Nanna Schmidt is a freelance music director for concert broadcasts on internet and television and author of music-related motion picture formats. She is research assistant at the Institute of Music Informatics and Musicology at the University of Music Karlsruhe. After studying musicology and music education in Munich, she switched to the study of sound and image technology/ design in Düsseldorf. At the same time, she worked as an editorial assistant at ZDF Landesstudio Düsseldorf. Since 2004, she has been assistant director for multi-camera productions and documentaries in the field of art music. Among them were productions with artists such as Teodor Currentzis at the Salzburg Festival (ORF/ Unitel) and Jonas Kaufmann at the Berlin Waldbühne (ZDF) as well as the New Year's Eve concert with the Berlin Philharmonic Orchestra (RBB/ EuroArts). Starting in 2007, Nanna Schmidt worked as freelance author and director, mainly for music documentations and live concert broadcasts for various broadcasters and production companies. Currently she is mainly active at the online platforms SWR Classic, the Berlin Philharmonic Orchestra‘s Digital Concert Hall, and ARTE concerts, as well as for linear television. In this context, she has worked with internationally renowned perfomers such as Eva-Maria Westbroek, Anna Prohaska, Sol Gabetta, Joyce DiDonato, Daniel Hope, Jan Vogler, Philippe Herreweghe, Sir Simon Rattle, Kent Nagano, Christoph Eschenbach, and Sir Roger Norrington.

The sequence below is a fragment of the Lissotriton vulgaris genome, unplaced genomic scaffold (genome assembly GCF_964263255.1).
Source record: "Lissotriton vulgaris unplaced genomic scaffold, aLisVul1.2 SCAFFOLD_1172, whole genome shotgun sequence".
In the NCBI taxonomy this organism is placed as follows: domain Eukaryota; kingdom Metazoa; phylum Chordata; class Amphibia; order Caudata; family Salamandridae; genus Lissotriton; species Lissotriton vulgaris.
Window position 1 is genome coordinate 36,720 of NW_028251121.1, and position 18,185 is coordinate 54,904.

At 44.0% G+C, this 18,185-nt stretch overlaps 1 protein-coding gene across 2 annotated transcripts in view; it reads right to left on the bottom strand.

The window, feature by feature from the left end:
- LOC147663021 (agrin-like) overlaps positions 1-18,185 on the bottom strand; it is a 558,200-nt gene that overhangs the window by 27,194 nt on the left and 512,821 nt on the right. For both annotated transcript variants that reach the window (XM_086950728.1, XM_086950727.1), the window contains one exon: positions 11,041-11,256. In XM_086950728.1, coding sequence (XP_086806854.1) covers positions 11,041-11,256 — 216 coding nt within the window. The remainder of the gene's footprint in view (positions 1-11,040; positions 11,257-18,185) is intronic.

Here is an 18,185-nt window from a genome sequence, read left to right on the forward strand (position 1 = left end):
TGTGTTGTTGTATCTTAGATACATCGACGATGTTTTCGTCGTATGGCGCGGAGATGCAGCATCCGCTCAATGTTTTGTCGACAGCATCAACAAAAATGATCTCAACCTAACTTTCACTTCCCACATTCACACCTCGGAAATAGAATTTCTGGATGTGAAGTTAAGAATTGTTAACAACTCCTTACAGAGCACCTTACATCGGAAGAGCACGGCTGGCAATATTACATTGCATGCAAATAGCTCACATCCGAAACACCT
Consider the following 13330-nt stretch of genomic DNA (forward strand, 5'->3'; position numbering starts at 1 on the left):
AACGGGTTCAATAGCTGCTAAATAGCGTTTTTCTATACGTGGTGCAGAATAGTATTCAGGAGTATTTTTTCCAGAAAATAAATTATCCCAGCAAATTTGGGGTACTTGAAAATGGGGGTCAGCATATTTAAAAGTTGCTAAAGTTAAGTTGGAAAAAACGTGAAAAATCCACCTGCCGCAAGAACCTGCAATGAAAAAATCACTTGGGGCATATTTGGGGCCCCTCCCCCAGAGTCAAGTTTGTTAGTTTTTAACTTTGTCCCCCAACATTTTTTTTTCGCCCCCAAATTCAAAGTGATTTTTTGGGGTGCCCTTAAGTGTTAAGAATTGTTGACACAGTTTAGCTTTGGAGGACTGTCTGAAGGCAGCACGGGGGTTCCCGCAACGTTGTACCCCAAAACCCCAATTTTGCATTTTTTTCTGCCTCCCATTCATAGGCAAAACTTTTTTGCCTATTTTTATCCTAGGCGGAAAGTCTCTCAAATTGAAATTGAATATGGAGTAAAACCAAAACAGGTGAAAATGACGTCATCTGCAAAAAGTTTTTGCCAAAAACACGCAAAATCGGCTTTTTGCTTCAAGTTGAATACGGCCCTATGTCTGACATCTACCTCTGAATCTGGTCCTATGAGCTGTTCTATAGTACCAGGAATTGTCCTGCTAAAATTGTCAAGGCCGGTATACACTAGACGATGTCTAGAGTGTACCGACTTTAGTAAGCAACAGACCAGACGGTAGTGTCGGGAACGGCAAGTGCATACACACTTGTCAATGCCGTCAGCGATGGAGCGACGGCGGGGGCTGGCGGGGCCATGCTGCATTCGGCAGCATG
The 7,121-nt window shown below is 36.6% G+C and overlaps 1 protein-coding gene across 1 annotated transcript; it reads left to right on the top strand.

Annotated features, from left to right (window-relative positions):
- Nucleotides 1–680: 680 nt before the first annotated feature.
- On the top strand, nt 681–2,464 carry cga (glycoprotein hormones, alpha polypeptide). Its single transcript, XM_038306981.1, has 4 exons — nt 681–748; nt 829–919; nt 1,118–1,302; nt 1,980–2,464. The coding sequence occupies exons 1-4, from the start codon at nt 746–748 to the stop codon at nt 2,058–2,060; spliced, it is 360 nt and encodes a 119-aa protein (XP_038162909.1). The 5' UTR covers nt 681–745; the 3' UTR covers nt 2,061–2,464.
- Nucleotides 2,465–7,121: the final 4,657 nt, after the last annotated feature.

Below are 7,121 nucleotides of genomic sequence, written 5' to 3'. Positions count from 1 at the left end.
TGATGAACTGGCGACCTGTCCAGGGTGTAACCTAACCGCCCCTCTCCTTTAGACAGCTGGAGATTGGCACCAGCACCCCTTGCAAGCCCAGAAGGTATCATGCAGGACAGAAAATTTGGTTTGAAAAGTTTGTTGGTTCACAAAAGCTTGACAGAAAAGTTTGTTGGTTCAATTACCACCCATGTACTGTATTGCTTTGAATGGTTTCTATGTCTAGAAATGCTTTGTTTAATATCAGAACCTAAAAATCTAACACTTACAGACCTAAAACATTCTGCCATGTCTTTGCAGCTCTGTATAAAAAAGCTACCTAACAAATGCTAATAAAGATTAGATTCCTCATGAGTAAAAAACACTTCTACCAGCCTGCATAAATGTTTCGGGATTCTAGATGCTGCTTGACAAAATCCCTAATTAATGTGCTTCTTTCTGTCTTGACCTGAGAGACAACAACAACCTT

Since the winter semester 2013/14, Nanna Schmidt has taught media analysis and media production at the Institute for Music Informatics and Musicology (IMWI) at the University of Music Karlsruhe. She focuses on interrelationships between music and media, taking into account social and aesthetic perspectives. The starting point of her teaching and research activity is a transdisciplinary perspective with reference to areas of musicology, music informatics, music education, media studies, and sociology. As part of her dissertation research, she is examining the representation and staging of classical concerts in audiovisual media. Her practice-oriented research will also be about exploring artistic design potential for audiovisual music representation. Her thesis will be supervised by Professor Matthias Wiegandt, Ph.D. (musicology) and Professor Christoph Seibert, MD (music informatics).